|Image Courtesy of Wikipedia.|
Rubus Occidentalis (also known as wild black raspberry, black caps, thimbleberry, and scotch caps) is a very common plant in western New York state (where I live). The official range where black caps can be found in the wild is through out North America. They very closely resemble raspberries. Like the raspberry, they share the white underside of the leaves, a fruit that is made up of druplets, similar flowers, and the thorny stems. It is argued that black caps have more thorns on their stems than raspberries. I personally don't know if this is true.
Black caps are ripe around midsummer in my region. As a child, I would go out with my brothers and pick them for our Mom to use in jam. We regularly at about half of what we picked. I was taught that the leaves picked around midsummer had the proper medicinal quality to treat premenstrual cramps and help lift the depression that women in my family experienced due to their menses. I was told that if you drank black raspberry leaf tea not at these times, it acted as a mild sedative.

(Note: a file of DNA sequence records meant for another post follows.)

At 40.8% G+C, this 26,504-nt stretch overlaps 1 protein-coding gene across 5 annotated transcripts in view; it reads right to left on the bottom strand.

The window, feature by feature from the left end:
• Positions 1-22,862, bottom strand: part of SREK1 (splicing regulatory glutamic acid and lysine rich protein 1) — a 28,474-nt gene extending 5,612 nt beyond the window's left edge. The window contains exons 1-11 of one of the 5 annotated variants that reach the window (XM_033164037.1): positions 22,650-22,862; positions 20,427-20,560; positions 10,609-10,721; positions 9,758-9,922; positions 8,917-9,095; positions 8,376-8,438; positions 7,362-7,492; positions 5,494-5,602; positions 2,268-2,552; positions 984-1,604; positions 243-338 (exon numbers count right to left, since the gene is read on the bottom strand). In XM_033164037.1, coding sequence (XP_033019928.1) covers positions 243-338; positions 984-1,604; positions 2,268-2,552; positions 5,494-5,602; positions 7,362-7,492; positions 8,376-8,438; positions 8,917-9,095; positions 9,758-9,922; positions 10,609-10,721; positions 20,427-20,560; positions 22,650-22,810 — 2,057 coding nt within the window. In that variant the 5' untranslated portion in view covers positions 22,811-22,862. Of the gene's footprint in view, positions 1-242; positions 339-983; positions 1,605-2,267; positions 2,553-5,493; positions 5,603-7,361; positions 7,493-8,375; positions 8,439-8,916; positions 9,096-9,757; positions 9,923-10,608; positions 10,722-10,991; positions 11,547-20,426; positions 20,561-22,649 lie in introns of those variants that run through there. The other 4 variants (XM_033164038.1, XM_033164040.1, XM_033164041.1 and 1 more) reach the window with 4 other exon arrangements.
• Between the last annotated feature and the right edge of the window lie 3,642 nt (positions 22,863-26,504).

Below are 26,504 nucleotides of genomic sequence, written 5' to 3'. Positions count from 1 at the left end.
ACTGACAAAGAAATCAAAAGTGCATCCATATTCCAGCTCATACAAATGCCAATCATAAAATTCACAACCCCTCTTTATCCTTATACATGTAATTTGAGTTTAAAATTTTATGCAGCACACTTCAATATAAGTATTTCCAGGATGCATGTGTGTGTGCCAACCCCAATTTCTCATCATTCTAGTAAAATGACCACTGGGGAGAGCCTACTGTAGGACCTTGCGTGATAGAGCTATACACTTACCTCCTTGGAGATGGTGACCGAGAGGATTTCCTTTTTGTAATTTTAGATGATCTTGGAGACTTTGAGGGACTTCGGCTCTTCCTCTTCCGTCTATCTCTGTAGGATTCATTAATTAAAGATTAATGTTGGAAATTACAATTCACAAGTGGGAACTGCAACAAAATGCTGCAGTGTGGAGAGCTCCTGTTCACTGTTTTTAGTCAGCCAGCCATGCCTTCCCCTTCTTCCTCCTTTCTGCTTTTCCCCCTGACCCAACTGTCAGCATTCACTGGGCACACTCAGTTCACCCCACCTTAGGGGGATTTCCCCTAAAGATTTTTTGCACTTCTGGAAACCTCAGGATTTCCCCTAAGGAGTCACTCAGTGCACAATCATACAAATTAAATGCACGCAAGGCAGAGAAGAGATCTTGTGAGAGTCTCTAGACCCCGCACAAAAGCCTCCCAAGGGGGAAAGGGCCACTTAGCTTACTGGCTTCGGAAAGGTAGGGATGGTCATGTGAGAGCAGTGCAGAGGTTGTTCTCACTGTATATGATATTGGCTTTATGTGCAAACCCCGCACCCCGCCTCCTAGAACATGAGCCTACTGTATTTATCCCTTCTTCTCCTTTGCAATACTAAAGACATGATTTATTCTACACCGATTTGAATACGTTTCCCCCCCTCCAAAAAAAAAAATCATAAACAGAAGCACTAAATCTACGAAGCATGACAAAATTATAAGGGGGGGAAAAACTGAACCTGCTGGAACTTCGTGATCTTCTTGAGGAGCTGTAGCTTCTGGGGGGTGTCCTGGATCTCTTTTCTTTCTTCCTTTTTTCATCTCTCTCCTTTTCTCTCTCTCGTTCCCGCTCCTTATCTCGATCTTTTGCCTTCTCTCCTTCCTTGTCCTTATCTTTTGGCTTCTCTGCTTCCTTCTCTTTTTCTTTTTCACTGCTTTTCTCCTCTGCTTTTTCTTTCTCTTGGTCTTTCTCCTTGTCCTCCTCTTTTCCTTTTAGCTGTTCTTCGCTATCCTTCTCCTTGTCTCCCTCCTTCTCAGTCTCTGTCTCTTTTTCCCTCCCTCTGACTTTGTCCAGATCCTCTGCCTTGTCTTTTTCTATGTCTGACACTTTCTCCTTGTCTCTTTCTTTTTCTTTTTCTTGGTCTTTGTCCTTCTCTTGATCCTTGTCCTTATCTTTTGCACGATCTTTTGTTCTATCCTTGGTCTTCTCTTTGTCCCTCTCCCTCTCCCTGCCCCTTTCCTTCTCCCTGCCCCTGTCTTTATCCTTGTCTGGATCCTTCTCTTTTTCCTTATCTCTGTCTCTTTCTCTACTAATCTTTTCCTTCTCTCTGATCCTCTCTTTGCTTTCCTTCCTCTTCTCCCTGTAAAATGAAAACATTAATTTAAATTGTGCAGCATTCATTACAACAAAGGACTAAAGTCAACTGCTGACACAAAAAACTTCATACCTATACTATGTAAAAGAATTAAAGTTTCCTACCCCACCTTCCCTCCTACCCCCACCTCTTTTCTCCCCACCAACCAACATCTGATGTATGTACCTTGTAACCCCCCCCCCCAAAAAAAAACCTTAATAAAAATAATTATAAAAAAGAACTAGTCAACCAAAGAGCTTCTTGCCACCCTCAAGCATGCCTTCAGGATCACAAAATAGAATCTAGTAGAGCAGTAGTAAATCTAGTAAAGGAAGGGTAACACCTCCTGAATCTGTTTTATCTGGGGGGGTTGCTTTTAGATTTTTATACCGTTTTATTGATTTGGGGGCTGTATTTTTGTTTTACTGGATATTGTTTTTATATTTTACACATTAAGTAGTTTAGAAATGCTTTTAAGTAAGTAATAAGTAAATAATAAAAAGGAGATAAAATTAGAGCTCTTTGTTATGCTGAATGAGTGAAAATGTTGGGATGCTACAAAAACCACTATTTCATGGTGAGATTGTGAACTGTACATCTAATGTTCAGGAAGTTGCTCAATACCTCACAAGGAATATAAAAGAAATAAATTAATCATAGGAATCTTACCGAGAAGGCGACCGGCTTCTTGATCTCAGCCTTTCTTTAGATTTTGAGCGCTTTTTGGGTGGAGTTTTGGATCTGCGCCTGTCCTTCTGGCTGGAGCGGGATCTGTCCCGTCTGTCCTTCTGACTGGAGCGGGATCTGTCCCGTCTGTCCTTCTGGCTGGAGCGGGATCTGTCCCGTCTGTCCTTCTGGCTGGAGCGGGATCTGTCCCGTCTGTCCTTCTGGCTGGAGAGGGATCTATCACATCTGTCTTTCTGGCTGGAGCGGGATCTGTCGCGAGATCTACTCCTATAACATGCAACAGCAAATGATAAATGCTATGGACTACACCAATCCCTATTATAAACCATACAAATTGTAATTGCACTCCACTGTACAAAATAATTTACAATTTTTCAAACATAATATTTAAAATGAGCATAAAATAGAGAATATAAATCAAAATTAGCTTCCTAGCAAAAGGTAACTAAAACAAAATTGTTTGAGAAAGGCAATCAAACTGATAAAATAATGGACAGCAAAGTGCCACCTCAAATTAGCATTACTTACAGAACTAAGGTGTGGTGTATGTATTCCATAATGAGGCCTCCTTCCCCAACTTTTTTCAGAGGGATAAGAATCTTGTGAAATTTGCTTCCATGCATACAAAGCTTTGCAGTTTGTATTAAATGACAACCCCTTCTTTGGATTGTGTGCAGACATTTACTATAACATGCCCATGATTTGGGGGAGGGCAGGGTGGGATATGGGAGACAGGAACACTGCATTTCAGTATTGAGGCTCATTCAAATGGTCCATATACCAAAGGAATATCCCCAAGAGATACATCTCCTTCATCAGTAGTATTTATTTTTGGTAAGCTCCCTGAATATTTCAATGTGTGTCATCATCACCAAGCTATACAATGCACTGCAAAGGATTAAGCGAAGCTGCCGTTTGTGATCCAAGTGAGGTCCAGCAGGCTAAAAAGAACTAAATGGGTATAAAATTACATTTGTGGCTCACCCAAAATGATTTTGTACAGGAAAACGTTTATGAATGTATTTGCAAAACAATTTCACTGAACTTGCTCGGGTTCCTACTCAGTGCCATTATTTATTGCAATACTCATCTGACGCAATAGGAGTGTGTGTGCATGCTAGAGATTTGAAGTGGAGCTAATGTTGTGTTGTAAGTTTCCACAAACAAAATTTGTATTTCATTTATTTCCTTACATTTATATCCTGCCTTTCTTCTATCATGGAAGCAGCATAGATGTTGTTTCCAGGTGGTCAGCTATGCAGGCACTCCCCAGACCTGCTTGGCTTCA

We were taught that the fruit, consumed in large quantities, had a laxative effect. And, honestly, that one is absolutely true. It didn't stop my brother and I from eating what seemed like half our weight in black caps when they were ripe. At one point, one of us (I don't remember now if it was myself or one of my brothers.) was struggling with constipation. Our grandmother gave three teaspoonfuls of her black raspberry jam. It was no longer a problem after that. It was, however, not as effective as the plum jelly.
We were also taught that by looking through the canes of the plant around sunset, we could see nature spirits moving about the land. We were also taught that picking unripe berries off the plant discourages it producing more on that cane next year. The one bit of folk lore that made the biggest impression on me was one that came from one of my aunts. She told me that the Queen of the Fairies had her summer chariot made from a whole black cap berry, (The winter one being made from half of an empty hazelnut.)